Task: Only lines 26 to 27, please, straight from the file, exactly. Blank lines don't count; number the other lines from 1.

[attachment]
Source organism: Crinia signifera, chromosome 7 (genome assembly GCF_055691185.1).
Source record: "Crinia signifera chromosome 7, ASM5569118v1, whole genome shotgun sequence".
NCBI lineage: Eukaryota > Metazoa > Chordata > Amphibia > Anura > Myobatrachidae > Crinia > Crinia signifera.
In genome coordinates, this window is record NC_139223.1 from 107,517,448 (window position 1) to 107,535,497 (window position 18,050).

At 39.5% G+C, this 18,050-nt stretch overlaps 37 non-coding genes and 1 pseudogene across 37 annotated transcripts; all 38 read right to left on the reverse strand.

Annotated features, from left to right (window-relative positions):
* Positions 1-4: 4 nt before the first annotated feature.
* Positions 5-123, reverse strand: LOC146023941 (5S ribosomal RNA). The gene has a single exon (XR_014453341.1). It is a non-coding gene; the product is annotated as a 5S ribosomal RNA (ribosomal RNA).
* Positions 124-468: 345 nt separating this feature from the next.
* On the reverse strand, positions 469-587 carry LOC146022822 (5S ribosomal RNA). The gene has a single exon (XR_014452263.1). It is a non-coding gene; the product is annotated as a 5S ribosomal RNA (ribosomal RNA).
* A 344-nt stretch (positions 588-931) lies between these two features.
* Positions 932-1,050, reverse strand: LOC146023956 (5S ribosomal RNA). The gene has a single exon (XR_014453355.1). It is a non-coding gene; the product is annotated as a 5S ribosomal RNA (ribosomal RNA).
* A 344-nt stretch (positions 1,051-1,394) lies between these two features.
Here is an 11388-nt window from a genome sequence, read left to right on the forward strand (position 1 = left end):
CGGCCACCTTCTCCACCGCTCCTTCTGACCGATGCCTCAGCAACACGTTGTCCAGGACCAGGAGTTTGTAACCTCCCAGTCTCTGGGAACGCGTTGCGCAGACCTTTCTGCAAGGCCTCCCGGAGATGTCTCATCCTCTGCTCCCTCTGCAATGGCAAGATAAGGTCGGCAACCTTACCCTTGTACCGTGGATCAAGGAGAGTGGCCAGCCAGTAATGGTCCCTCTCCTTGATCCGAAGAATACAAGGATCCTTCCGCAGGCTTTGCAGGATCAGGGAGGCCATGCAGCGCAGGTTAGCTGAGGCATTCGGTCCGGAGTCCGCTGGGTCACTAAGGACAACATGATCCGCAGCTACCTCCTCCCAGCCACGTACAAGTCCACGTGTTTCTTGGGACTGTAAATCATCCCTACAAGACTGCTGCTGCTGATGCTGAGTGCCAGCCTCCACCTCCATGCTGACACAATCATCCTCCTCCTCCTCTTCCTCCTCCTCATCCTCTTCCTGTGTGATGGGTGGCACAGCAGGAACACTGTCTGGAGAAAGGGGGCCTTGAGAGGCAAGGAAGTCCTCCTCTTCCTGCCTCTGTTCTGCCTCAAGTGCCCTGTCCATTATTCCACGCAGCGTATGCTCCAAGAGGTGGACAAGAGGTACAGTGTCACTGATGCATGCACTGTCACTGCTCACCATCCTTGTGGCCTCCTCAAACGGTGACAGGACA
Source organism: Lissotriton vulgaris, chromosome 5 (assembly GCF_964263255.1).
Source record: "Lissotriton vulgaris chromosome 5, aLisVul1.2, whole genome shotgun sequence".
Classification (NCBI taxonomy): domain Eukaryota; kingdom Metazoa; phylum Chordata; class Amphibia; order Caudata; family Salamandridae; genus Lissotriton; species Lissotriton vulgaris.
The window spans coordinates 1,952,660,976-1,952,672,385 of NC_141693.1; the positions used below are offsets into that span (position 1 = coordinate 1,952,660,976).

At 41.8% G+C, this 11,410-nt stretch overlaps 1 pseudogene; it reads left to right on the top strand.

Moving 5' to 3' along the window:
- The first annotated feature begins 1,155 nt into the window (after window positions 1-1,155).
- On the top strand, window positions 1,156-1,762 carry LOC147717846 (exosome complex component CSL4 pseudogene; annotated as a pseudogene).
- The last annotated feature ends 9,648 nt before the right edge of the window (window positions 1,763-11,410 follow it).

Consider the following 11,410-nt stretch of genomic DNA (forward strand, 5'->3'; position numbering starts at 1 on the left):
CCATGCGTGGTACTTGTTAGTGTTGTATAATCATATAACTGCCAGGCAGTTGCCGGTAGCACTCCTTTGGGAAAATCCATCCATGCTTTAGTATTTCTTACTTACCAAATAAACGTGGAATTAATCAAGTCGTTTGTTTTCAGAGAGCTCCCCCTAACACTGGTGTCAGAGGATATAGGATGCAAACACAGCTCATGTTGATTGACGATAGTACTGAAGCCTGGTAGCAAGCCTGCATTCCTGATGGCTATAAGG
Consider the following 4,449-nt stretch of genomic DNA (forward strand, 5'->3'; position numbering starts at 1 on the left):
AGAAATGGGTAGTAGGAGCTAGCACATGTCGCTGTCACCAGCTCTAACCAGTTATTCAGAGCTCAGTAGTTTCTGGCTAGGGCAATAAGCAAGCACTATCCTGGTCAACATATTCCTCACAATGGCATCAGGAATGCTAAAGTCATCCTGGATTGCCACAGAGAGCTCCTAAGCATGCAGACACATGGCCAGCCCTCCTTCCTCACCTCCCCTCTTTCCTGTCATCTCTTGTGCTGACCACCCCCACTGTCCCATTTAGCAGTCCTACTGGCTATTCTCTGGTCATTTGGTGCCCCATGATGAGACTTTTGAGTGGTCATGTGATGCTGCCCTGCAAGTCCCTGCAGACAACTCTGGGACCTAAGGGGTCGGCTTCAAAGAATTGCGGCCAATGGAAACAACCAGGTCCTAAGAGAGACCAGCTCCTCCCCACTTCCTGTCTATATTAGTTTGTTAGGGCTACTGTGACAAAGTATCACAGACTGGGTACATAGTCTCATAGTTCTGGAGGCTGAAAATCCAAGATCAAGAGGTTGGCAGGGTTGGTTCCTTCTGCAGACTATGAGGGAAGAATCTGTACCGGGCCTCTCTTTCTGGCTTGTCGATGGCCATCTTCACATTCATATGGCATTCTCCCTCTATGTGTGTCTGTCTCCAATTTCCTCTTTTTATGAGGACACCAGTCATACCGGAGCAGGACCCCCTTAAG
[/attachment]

CCATGCGTGGTACTTGTTAGTGTTGTATAATCATATAACTGCCAGGCAGTTGCCGGTAGCACTCCTTTGGGAAAATCCATCCATGCTTTAGTATTTCTTACTTACCAAATAAACGTGGAATTAATCAAGTCGTTTGTTTTCAGAGAGCTCCCCCTAACACTGGTGTCAGAGGATATAGGATGCAAACACAGCTCATGTTGATTGACGATAGTACTGAAGCCTGGTAGCAAGCCTGCATTCCTGATGGCTATAAGG
Consider the following 4,449-nt stretch of genomic DNA (forward strand, 5'->3'; position numbering starts at 1 on the left):